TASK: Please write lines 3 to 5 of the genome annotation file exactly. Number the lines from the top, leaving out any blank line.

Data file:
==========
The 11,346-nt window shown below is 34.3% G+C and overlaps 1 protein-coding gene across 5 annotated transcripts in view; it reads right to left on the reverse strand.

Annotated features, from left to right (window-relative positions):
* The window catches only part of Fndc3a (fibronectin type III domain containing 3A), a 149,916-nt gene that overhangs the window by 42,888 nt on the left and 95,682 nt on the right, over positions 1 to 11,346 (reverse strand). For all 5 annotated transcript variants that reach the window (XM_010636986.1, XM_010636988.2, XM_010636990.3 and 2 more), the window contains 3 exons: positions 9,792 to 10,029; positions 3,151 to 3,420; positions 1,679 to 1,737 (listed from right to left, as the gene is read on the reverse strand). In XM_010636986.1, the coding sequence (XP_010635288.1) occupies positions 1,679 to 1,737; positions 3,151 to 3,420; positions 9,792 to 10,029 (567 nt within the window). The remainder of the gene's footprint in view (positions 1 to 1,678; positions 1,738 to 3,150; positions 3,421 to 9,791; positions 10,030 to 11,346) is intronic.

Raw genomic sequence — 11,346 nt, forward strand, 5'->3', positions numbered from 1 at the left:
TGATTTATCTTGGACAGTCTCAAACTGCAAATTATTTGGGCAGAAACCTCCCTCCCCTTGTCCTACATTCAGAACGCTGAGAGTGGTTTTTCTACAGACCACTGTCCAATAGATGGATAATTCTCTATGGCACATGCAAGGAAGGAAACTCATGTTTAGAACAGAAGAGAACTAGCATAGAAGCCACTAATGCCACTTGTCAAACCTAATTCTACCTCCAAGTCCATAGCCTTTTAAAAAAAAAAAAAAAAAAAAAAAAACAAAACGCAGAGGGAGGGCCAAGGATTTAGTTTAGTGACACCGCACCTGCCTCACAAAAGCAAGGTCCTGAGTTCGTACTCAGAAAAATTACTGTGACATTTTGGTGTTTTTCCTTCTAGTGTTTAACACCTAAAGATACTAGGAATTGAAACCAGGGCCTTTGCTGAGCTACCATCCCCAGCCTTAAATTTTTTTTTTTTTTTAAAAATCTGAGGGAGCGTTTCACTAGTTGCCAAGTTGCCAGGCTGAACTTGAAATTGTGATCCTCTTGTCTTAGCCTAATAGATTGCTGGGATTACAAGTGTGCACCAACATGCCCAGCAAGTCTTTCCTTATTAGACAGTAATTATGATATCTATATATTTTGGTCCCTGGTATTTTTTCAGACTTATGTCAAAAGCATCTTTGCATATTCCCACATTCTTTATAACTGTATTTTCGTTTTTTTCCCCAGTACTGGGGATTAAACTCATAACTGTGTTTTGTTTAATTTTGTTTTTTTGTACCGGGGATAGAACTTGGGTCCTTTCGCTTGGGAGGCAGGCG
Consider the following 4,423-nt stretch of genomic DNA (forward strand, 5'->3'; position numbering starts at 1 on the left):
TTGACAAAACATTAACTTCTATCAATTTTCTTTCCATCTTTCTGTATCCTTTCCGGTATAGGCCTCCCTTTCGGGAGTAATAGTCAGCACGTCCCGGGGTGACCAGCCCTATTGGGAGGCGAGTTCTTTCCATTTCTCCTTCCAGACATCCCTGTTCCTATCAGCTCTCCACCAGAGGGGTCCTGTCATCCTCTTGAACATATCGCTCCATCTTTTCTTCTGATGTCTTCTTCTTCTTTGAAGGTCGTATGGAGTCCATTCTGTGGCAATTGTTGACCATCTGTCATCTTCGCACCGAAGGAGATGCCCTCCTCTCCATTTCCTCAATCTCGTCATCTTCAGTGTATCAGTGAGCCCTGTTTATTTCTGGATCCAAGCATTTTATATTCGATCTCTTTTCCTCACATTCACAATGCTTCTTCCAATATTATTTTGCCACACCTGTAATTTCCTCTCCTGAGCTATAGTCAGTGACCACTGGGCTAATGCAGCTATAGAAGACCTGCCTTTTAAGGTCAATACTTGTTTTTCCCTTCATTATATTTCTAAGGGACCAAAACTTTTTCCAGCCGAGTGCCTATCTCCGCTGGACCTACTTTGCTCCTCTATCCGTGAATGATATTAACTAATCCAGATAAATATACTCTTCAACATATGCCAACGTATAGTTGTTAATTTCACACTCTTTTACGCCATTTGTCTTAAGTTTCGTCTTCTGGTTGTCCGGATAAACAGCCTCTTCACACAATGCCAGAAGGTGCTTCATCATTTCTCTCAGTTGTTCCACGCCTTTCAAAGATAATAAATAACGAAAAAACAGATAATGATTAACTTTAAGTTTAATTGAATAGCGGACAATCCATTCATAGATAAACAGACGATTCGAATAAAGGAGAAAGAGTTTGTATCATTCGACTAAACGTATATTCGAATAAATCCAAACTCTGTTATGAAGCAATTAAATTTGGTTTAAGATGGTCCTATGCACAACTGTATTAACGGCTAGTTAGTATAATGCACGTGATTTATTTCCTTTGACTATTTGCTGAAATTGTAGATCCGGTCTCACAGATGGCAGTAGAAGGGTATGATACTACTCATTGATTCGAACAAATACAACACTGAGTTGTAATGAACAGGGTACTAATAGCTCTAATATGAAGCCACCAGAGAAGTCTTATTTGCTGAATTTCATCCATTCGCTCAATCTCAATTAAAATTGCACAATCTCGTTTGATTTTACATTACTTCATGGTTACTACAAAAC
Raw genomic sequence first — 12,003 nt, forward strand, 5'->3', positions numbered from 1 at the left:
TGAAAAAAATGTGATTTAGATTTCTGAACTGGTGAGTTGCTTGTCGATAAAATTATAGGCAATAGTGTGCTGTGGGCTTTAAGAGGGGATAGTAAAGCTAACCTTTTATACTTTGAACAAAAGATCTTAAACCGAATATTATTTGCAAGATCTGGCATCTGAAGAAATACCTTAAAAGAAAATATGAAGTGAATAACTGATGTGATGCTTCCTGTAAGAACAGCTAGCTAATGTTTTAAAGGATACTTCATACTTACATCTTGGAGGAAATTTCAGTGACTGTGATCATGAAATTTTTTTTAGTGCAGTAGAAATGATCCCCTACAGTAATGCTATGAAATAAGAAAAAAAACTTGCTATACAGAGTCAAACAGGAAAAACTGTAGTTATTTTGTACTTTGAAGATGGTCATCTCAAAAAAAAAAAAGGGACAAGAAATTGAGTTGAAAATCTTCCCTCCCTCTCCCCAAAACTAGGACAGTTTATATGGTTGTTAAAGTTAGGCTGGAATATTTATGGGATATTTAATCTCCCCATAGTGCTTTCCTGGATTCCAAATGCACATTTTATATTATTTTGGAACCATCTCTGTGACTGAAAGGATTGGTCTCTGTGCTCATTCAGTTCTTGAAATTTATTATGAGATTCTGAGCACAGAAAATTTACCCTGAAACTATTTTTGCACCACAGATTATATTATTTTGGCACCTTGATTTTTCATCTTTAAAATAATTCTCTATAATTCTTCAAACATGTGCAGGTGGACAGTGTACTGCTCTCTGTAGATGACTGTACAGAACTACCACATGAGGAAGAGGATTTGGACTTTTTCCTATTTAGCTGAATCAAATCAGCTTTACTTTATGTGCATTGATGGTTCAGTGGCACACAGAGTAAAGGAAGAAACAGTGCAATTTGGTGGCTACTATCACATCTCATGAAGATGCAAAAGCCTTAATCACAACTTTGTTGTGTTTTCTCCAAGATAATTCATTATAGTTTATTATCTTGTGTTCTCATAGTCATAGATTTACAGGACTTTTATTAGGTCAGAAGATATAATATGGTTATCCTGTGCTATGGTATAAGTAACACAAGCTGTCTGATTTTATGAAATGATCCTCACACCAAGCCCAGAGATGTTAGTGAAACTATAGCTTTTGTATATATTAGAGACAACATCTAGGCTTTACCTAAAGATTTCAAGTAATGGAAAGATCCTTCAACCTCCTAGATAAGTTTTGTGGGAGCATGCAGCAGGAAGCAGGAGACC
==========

* The window catches only part of Fndc3a (fibronectin type III domain containing 3A), a 149,916-nt gene that overhangs the window by 42,888 nt on the left and 95,682 nt on the right, over positions 1 to 11,346 (reverse strand). For all 5 annotated transcript variants that reach the window (XM_010636986.1, XM_010636988.2, XM_010636990.3 and 2 more), the window contains 3 exons: positions 9,792 to 10,029; positions 3,151 to 3,420; positions 1,679 to 1,737 (listed from right to left, as the gene is read on the reverse strand). In XM_010636986.1, the coding sequence (XP_010635288.1) occupies positions 1,679 to 1,737; positions 3,151 to 3,420; positions 9,792 to 10,029 (567 nt within the window). The remainder of the gene's footprint in view (positions 1 to 1,678; positions 1,738 to 3,150; positions 3,421 to 9,791; positions 10,030 to 11,346) is intronic.

Raw genomic sequence — 11,346 nt, forward strand, 5'->3', positions numbered from 1 at the left:
TGATTTATCTTGGACAGTCTCAAACTGCAAATTATTTGGGCAGAAACCTCCCTCCCCTTGTCCTACATTCAGAACGCTGAGAGTGGTTTTTCTACAGACCACTGTCCAATAGATGGATAATTCTCTATGGCACATGCAAGGAAGGAAACTCATGTTTAGAACAGAAGAGAACTAGCATAGAAGCCACTAATGCCACTTGTCAAACCTAATTCTACCTCCAAGTCCATAGCCTTTTAAAAAAAAAAAAAAAAAAAAAAAAACAAAACGCAGAGGGAGGGCCAAGGATTTAGTTTAGTGACACCGCACCTGCCTCACAAAAGCAAGGTCCTGAGTTCGTACTCAGAAAAATTACTGTGACATTTTGGTGTTTTTCCTTCTAGTGTTTAACACCTAAAGATACTAGGAATTGAAACCAGGGCCTTTGCTGAGCTACCATCCCCAGCCTTAAATTTTTTTTTTTTTTTAAAAATCTGAGGGAGCGTTTCACTAGTTGCCAAGTTGCCAGGCTGAACTTGAAATTGTGATCCTCTTGTCTTAGCCTAATAGATTGCTGGGATTACAAGTGTGCACCAACATGCCCAGCAAGTCTTTCCTTATTAGACAGTAATTATGATATCTATATATTTTGGTCCCTGGTATTTTTTCAGACTTATGTCAAAAGCATCTTTGCATATTCCCACATTCTTTATAACTGTATTTTCGTTTTTTTCCCCAGTACTGGGGATTAAACTCATAACTGTGTTTTGTTTAATTTTGTTTTTTTGTACCGGGGATAGAACTTGGGTCCTTTCGCTTGGGAGGCAGGCG